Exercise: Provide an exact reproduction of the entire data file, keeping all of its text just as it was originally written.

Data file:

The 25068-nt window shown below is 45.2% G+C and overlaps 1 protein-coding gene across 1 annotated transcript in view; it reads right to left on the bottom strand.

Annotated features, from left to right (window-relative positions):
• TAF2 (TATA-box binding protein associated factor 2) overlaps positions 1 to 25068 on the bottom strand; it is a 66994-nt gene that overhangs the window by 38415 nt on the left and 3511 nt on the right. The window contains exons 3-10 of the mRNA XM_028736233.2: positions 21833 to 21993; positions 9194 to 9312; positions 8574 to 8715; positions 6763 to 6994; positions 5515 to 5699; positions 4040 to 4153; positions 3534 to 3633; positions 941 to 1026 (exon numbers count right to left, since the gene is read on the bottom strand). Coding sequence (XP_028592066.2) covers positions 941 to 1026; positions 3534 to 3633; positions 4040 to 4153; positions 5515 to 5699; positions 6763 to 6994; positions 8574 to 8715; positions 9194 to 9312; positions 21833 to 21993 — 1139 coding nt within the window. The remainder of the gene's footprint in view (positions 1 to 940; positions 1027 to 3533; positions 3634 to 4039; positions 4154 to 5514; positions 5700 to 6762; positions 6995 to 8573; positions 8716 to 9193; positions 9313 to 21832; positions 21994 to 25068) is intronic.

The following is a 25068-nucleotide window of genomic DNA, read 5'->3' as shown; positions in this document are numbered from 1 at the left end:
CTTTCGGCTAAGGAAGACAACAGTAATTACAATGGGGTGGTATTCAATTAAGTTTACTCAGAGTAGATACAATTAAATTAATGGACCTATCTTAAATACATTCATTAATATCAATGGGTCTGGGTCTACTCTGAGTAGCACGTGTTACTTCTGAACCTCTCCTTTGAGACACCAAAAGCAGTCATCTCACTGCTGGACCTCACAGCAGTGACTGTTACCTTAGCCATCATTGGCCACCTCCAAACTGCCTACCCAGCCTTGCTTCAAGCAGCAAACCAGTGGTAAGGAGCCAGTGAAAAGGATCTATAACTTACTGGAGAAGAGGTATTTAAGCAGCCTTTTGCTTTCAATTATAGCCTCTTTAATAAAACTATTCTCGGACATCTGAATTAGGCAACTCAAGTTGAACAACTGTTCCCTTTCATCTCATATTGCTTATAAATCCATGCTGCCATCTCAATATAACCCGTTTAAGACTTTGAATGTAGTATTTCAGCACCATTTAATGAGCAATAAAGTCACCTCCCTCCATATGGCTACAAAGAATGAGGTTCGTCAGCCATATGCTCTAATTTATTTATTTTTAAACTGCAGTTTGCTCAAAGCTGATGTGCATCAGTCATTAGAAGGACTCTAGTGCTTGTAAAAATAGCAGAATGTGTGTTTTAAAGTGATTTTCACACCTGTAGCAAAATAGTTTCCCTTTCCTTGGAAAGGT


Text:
The 25068-nt window shown below is 45.2% G+C and overlaps 1 protein-coding gene across 1 annotated transcript in view; it reads right to left on the bottom strand.

Annotated features, from left to right (window-relative positions):
• TAF2 (TATA-box binding protein associated factor 2) overlaps positions 1 to 25068 on the bottom strand; it is a 66994-nt gene that overhangs the window by 38415 nt on the left and 3511 nt on the right. The window contains exons 3-10 of the mRNA XM_028736233.2: positions 21833 to 21993; positions 9194 to 9312; positions 8574 to 8715; positions 6763 to 6994; positions 5515 to 5699; positions 4040 to 4153; positions 3534 to 3633; positions 941 to 1026 (exon numbers count right to left, since the gene is read on the bottom strand). Coding sequence (XP_028592066.2) covers positions 941 to 1026; positions 3534 to 3633; positions 4040 to 4153; positions 5515 to 5699; positions 6763 to 6994; positions 8574 to 8715; positions 9194 to 9312; positions 21833 to 21993 — 1139 coding nt within the window. The remainder of the gene's footprint in view (positions 1 to 940; positions 1027 to 3533; positions 3634 to 4039; positions 4154 to 5514; positions 5700 to 6762; positions 6995 to 8573; positions 8716 to 9193; positions 9313 to 21832; positions 21994 to 25068) is intronic.

The following is a 25068-nucleotide window of genomic DNA, read 5'->3' as shown; positions in this document are numbered from 1 at the left end:
CTTTCGGCTAAGGAAGACAACAGTAATTACAATGGGGTGGTATTCAATTAAGTTTACTCAGAGTAGATACAATTAAATTAATGGACCTATCTTAAATACATTCATTAATATCAATGGGTCTGGGTCTACTCTGAGTAGCACGTGTTACTTCTGAACCTCTCCTTTGAGACACCAAAAGCAGTCATCTCACTGCTGGACCTCACAGCAGTGACTGTTACCTTAGCCATCATTGGCCACCTCCAAACTGCCTACCCAGCCTTGCTTCAAGCAGCAAACCAGTGGTAAGGAGCCAGTGAAAAGGATCTATAACTTACTGGAGAAGAGGTATTTAAGCAGCCTTTTGCTTTCAATTATAGCCTCTTTAATAAAACTATTCTCGGACATCTGAATTAGGCAACTCAAGTTGAACAACTGTTCCCTTTCATCTCATATTGCTTATAAATCCATGCTGCCATCTCAATATAACCCGTTTAAGACTTTGAATGTAGTATTTCAGCACCATTTAATGAGCAATAAAGTCACCTCCCTCCATATGGCTACAAAGAATGAGGTTCGTCAGCCATATGCTCTAATTTATTTATTTTTAAACTGCAGTTTGCTCAAAGCTGATGTGCATCAGTCATTAGAAGGACTCTAGTGCTTGTAAAAATAGCAGAATGTGTGTTTTAAAGTGATTTTCACACCTGTAGCAAAATAGTTTCCCTTTCCTTGGAAAGGT